In India, a developing country, we see that the care economy, which is characterised by care work, has been exponentially rising. In the past, we have observed that the state-involvement was almost negligible in the policy-making and strategies for care work specifically and generally. In recent times, with the voices of activists and unions emerging stronger, care work is being looked at by the government, and it is understood that the care economy in India demands increased state-involvement in its current policies.
What is care work?
The International Labour Organisation (ILO) talks about care work as “the exercises and relationships involved in achieving the physical, mental, and emotional necessities of kids and adults, old and young, physically weak and able-bodied.” In simple terms, care work is the work rendered by people, paid or unpaid, for the benefit of the wellbeing of the individuals, families, and communities. It includes tasks such as cooking, cleaning, taking care of children and the elderly, specially-abled individuals, and to provide emotional support. It is mostly women who bear the brunt of doing both their paid work and unpaid care work responsibilities to tend to their families. According to the National Sample Survey (NSS) data, around 40% of the Indian population is involved in unpaid care work. An ILO report says that global demand for care work is expected to increase by 2030 (due to demographic transformation and rapid urbanisation),and investment in India’s care economy could generate 11 million employment, out of which 32.5 percent will be of women.
In present times, due to changing social dynamics, increased participation of women in the workforce, and ageing populations, the need for care work has increased very much. This World Health Day, let us discuss why increased state-involvement is crucial in India’s care work.
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The need for state-involvement in care economy
According to an Oxfam report, women in India spend ten times more time on unpaid care work than men. Women have to juggle between their paid work and unpaid care work more than men. The responsibility of care work falls majorly on women’s shoulders, who are not adequately compensated for their time and effort. The current Covid pandemic has exacerbated the need for care work, with increased demand for health care, child care, and elder care.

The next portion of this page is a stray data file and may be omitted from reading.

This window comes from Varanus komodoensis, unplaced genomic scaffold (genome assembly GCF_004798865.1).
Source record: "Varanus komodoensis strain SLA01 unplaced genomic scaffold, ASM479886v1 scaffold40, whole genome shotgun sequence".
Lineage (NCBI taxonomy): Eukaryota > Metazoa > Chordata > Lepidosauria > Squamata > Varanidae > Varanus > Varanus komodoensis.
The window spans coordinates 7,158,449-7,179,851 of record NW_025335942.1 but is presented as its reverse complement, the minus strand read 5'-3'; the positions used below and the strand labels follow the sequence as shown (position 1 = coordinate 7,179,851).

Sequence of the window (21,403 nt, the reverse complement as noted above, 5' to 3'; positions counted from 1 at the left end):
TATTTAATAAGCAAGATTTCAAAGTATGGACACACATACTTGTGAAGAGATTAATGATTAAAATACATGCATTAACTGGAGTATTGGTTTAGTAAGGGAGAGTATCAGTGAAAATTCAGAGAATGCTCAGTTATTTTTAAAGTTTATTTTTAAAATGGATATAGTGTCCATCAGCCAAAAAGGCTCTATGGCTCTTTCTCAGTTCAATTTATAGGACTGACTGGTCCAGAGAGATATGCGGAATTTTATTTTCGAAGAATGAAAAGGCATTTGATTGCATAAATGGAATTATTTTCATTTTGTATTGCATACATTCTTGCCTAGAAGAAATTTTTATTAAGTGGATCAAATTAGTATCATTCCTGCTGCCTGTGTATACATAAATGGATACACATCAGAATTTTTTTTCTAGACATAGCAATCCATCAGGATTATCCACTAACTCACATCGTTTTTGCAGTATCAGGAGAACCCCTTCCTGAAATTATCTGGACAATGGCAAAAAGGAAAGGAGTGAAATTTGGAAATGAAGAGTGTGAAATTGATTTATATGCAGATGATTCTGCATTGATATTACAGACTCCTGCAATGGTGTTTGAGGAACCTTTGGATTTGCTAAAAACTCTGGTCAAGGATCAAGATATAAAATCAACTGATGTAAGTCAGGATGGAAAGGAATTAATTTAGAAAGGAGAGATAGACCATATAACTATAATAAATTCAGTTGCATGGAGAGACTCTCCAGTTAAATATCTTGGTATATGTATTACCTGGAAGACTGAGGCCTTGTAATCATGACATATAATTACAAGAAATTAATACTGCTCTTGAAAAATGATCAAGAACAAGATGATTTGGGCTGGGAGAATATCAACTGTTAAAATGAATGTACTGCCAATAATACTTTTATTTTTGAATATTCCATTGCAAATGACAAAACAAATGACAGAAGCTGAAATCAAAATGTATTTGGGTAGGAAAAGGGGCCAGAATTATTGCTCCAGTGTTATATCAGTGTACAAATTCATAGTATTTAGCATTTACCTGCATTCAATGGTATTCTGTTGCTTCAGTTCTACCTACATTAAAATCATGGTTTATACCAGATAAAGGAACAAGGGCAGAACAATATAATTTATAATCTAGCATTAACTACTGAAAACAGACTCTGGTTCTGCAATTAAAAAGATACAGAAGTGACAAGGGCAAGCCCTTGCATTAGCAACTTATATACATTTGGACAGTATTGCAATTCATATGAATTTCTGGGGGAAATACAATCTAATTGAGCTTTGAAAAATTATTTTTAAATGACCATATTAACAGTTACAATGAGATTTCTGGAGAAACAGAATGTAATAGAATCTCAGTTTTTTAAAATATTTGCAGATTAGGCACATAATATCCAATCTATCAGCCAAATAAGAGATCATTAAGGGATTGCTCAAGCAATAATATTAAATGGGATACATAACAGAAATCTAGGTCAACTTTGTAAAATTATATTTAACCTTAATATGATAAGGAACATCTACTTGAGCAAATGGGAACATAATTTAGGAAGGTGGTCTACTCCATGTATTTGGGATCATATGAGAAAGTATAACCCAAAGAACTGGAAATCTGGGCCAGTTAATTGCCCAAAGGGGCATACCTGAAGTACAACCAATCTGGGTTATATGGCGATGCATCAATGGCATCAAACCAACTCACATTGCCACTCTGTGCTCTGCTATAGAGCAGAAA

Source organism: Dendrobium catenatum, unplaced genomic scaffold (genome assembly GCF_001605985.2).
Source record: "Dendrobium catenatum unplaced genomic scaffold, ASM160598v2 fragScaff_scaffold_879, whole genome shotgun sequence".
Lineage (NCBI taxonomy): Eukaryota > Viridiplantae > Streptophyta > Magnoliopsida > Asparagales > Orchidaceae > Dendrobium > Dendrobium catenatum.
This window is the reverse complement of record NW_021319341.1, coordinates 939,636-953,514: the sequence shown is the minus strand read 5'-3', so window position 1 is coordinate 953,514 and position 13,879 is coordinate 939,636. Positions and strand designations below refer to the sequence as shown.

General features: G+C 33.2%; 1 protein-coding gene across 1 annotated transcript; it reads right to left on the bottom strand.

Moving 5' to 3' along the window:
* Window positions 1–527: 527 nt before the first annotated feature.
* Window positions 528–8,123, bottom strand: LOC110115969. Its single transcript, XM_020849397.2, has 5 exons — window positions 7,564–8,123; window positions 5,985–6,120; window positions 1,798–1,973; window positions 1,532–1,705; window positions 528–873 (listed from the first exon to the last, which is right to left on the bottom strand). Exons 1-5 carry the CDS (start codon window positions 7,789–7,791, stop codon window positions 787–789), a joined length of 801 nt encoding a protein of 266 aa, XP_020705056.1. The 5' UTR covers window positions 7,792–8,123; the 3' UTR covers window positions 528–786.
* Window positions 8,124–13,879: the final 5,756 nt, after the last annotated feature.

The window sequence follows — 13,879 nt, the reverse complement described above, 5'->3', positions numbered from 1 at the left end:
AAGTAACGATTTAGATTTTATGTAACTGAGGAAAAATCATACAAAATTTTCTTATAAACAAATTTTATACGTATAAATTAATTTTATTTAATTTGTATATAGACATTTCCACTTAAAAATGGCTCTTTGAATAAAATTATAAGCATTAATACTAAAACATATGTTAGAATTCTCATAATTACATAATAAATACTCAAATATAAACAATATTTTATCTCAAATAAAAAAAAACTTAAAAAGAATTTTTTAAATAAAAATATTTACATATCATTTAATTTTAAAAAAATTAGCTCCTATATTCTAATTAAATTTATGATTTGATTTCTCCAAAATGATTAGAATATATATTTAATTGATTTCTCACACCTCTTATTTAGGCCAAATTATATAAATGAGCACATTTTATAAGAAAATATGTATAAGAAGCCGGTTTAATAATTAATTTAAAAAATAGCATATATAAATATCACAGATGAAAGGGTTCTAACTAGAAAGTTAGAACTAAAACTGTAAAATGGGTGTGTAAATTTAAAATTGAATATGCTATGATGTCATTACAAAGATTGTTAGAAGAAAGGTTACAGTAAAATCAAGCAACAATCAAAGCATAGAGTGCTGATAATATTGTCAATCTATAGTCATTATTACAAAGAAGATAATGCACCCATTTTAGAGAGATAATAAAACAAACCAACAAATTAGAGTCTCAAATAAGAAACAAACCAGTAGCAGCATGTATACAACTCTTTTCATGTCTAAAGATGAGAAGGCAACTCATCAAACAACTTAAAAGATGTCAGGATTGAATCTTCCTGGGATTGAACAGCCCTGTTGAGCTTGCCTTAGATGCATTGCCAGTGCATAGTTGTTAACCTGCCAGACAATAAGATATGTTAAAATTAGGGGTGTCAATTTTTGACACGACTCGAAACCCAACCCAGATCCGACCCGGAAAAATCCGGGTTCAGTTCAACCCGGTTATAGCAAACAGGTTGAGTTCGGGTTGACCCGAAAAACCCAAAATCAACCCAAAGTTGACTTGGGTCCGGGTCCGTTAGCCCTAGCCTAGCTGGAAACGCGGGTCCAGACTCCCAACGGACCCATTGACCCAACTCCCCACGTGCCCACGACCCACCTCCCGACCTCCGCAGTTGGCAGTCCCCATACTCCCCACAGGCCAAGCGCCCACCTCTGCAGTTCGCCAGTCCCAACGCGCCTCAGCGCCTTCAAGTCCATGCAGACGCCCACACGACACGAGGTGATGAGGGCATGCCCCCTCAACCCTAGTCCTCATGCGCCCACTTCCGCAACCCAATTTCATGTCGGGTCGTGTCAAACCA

The lack of involvement of the state has led to low-paid and unregulated care work jobs. This provides no security to the ones involved in care work, and they are, therefore, often abused and neglected.
When it comes to the formal economy, care work has almost no recognition. Care work is not regulated by minimum wage laws or labour regulations. This makes them very vulnerable to extremely low pay and poor working conditions. A 2017 report by the International Labour Organization found that domestic workers in India earn only 38% of the average wage of other workers.
Benefits of state-involvement in care economy
The state needs to rigorously work towards shifting the responsibility of care work from individual households to the state to ensure that care work becomes an important aspect to be taken care of in the economy.
Job security and better working conditions can be obtained by the state’s involvement in policy-making and ensuring regulations. This will save a lot of individuals associated with care work from neglect and abuse. A well-regulated care work sector can provide much-needed employment opportunities for women, who are currently underrepresented in the formal workforce.
If working conditions and wages are regulated on the basis of adequacy, the receivers of care work will also receive better care due to increased motivation in the caregivers. Development of a comprehensive care work policy will take into account the needs of all individuals, regardless of their socioeconomic status or location.
Challenges in implementing state-involvement in care work
The state has to consider policy-making and regulations of the care work economy long-term so that benefits can be realised. The implementation of these policies will require funding, resources, and dedication. The care economy is highly fragmented between individual caregivers, NGOs, and the government. These factors need to be brought together as a whole to make the venture fruitful for care work individuals.
There is a lack of reliable data on care work in India, making it difficult to develop effective policies. The government will need to invest in data collection and analysis to ensure that policies are evidence-based and effective. Cultural and social norms will have to be dismantled as care work being the sole responsibility of women, so that care work becomes a social responsibility.
Increased state involvement in care work is crucial for India’s economic and social development. It can lead to better working conditions for care workers, improved quality of care for those who need it, and provide much-needed employment opportunities for women. However, the implementation of state involvement in care work will require significant investment and resources from the government, as well as a shift in societal attitudes towards care work.
Nevertheless, the benefits of state involvement in care work far outweigh the challenges, and the government must take steps to ensure that care work is recognised as a critical component of the economy. These are difficult steps, and will need some dedication, but if we are in it together, it is not impossible to achieve.
Reference: Explained: Why India’s ‘Care Economy’ Demand Increased State-Involvement In Its Current Policies, India Times, May 10 (2022)
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